COLUMN: Deadly asbestos export continues

The Canadian chrysotile asbestos industry and its supporter Stephen Harper are under the ethical microscope.

Any argument that maintains politically connected industries are avaricious and unethical has to consider the subjective, changing and often philosophical nature of ethical theories.

The absolutist theory holds right is right regardless of circumstance. The utilitarian theory holds an action is ethical if it is beneficial to the majority.  The consequentialist theory holds actions cannot be worse than their outcome.

The Canadian chrysotile asbestos industry and its supporter Stephen Harper are under the ethical microscope.

Perfectly contained, chrysotile poses no significant threat to human health, but in a friable (broken disturbed) state it is extremely hazardous.

Domestically, we mitigate health threats through an extensive worksite and public safety regulatory scheme.

In 1998, the United Nations initiated a convention in Rotterdam to protect developing nations from different forms of imported hazardous chemicals.

Exporting signatories of that convention agreed to get “Prior Informed Consent” from the importing country for hazardous chemicals listed under that convention.

Prior informed consent requires the importing country to work through a “Decision Guidance Document” designed to ensure it understands exactly what hazards they are importing. Even though asbestos is not on that list, 40 countries and all members of the European Union voluntarily banned its production.

Canada and Russia are the largest asbestos exporters and Harper refuses to ban it or have it included in the UN list requiring Informed Consent.

The government-funded “Chrysotile Institute”, which speaks for the asbestos industry, argues chrysotile is not a chemical and inclusion in the Rotterdam list would be “unjust” and “discriminatory”, and if handled responsibly it is “safe”.

Technically, they may be right, but their argument is silent to the fact that most Canadian chrysotile is destined for underdeveloped nations lacking safety regulations or enforcement.

In India, unskilled unprotected workers handle Canadian chrysotile in the production of roofing material and wallboard for slum housing. Workers breathe in chrysotile and carry it home on their clothing where they expose their families to it.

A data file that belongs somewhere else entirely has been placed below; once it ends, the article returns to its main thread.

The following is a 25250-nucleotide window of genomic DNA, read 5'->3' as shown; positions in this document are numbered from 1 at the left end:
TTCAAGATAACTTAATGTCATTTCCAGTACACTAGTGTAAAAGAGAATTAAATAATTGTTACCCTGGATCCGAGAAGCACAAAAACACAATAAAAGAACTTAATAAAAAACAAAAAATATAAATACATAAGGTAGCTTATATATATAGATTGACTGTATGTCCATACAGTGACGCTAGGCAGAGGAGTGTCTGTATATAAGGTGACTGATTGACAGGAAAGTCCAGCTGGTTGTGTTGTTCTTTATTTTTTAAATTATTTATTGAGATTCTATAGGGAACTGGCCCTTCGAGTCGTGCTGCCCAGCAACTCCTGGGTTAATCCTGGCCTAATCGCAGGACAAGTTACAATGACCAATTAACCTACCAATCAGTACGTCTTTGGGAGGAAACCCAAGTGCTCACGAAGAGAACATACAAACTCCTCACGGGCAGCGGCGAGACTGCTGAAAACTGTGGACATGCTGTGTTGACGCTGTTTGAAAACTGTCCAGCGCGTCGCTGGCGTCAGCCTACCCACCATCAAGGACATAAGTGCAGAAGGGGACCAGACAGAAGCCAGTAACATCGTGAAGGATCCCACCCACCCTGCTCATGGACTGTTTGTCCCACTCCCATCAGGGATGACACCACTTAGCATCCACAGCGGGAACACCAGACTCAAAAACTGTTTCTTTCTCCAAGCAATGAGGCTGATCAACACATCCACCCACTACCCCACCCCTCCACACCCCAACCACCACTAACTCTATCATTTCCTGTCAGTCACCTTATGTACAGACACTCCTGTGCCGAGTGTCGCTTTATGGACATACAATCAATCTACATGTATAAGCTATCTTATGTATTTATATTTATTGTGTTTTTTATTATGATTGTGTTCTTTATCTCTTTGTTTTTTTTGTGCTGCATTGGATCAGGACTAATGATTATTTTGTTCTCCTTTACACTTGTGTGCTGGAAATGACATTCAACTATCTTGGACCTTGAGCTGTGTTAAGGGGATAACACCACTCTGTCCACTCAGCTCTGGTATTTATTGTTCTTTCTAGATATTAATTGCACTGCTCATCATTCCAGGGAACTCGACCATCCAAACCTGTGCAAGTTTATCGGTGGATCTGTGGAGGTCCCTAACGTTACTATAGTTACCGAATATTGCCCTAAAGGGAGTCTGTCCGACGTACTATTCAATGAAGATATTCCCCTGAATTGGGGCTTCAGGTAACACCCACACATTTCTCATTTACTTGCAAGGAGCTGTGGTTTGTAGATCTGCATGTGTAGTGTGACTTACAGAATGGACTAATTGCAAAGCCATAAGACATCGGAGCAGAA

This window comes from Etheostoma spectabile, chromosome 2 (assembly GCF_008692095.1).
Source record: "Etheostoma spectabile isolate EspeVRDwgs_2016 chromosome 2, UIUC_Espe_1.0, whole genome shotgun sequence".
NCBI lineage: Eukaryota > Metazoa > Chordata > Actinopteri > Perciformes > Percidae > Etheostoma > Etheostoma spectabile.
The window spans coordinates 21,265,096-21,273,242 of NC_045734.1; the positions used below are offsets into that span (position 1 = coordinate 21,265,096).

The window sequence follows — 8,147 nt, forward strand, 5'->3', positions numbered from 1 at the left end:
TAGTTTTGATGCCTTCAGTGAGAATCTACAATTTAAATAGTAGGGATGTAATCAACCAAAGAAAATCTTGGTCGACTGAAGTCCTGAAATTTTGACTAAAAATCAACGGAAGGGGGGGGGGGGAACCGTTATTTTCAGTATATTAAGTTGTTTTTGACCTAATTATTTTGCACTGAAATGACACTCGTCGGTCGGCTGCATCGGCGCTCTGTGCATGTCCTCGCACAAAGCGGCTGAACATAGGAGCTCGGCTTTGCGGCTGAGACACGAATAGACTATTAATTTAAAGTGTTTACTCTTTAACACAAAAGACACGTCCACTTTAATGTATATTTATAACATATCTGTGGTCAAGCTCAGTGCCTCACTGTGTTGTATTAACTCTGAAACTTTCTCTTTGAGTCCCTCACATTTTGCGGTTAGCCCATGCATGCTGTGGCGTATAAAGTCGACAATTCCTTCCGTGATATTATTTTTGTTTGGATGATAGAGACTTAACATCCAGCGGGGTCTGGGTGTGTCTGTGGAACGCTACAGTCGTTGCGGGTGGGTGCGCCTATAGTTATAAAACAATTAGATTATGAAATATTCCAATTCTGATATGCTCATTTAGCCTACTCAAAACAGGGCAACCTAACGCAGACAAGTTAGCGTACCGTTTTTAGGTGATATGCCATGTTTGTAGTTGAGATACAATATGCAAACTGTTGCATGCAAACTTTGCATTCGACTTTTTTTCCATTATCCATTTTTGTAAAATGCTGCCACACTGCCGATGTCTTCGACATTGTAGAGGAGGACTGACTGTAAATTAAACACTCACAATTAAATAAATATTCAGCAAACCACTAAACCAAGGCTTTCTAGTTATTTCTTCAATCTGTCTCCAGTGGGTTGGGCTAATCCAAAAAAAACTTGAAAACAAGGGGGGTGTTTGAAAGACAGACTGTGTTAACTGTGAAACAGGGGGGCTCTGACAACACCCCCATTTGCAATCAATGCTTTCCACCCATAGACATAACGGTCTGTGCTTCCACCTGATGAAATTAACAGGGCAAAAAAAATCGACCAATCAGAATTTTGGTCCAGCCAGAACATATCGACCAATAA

Trapped in a spiral of poverty, these people are largely ignorant of the risk they are in and their governments are not protecting them.

This has fueled a moral argument put forward by the World Federation of Public Health Associations, the International Labor Organization, the World Health Organization, the Canadian Cancer Association, the International Commission of Occupational Health, the International Trade Union Confederation and the Canadian Medical Association for the banning of all asbestos production.

In 1934, Canadian Prime Minister R.B. Bennett betrayed his corporate benefactors when he called them “selfish men whose mounting bankrolls loom larger than your happiness, corporations without souls and virtue”.

Considering Bennett’s inhumane policies and longstanding inaction related to corporate exploitation of Canadian workers during the Great Depression, we have to consider whether it was outright hypocrisy or ethical flexibility that he tapped into in his effort to secure a re-election.

The Depression was a 10-year lesson on exploitive corporate and insensitive political ethics.

It appears little has changed when considered in the context of a collective conscience at peace with our government and corporations selling weapons to foreign powers to kill human beings, taxing and selling addictive cancer causing tobacco and countenancing the export of mesothelioma for money.


Retired Nanaimo resident Ron Heusen writes every second week. He can be reached through the News Bulletin at editor@nanaimo

Nanaimo News Bulletin

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